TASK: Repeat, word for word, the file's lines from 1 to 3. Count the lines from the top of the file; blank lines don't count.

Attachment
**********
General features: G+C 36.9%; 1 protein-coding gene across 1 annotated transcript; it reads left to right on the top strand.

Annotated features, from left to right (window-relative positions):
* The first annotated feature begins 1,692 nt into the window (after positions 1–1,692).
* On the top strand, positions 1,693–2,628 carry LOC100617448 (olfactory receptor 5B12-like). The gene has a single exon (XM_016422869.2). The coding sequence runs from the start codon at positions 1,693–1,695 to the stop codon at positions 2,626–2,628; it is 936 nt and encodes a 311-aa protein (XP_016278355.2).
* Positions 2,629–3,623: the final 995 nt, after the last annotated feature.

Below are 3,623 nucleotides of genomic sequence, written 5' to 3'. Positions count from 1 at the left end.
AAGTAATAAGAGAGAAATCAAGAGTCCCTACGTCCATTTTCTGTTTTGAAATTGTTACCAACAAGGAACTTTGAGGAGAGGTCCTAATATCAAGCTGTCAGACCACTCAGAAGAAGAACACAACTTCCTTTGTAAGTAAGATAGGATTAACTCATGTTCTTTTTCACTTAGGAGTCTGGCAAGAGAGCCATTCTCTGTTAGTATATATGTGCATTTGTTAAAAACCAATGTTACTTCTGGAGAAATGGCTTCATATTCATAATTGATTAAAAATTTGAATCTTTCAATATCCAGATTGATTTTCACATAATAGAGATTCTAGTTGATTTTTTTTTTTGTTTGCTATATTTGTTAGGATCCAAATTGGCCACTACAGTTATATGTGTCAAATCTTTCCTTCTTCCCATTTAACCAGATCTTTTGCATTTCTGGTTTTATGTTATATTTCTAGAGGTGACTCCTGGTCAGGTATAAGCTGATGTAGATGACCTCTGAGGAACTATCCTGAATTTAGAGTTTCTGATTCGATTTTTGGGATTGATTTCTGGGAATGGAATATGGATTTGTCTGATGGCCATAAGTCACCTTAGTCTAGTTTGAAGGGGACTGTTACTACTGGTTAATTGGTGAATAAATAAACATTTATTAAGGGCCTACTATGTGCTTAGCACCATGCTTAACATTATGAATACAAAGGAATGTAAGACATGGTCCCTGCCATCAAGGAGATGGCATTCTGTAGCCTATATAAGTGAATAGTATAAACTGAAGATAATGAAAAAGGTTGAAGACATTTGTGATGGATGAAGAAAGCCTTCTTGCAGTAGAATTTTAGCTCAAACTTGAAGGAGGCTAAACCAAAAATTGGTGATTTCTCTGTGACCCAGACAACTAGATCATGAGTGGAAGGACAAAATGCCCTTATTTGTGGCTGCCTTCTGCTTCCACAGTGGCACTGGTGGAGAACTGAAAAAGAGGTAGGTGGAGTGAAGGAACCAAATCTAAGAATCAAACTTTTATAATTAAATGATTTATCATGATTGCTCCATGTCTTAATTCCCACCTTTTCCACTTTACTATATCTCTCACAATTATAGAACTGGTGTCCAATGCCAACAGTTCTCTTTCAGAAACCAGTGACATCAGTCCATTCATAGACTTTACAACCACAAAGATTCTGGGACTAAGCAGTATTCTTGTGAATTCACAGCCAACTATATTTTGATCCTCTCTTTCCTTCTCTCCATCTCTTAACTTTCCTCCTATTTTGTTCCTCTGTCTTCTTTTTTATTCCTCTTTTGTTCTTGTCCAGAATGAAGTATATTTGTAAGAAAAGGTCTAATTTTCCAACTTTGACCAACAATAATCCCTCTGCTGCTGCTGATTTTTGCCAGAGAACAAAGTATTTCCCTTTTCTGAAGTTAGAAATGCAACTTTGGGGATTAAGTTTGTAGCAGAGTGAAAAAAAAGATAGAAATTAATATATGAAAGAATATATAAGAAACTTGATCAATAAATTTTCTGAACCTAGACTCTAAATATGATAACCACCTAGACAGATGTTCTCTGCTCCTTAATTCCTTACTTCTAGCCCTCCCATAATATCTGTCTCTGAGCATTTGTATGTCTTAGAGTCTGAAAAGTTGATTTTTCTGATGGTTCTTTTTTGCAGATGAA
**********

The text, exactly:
General features: G+C 36.9%; 1 protein-coding gene across 1 annotated transcript; it reads left to right on the top strand.

Annotated features, from left to right (window-relative positions):
* The first annotated feature begins 1,692 nt into the window (after positions 1–1,692).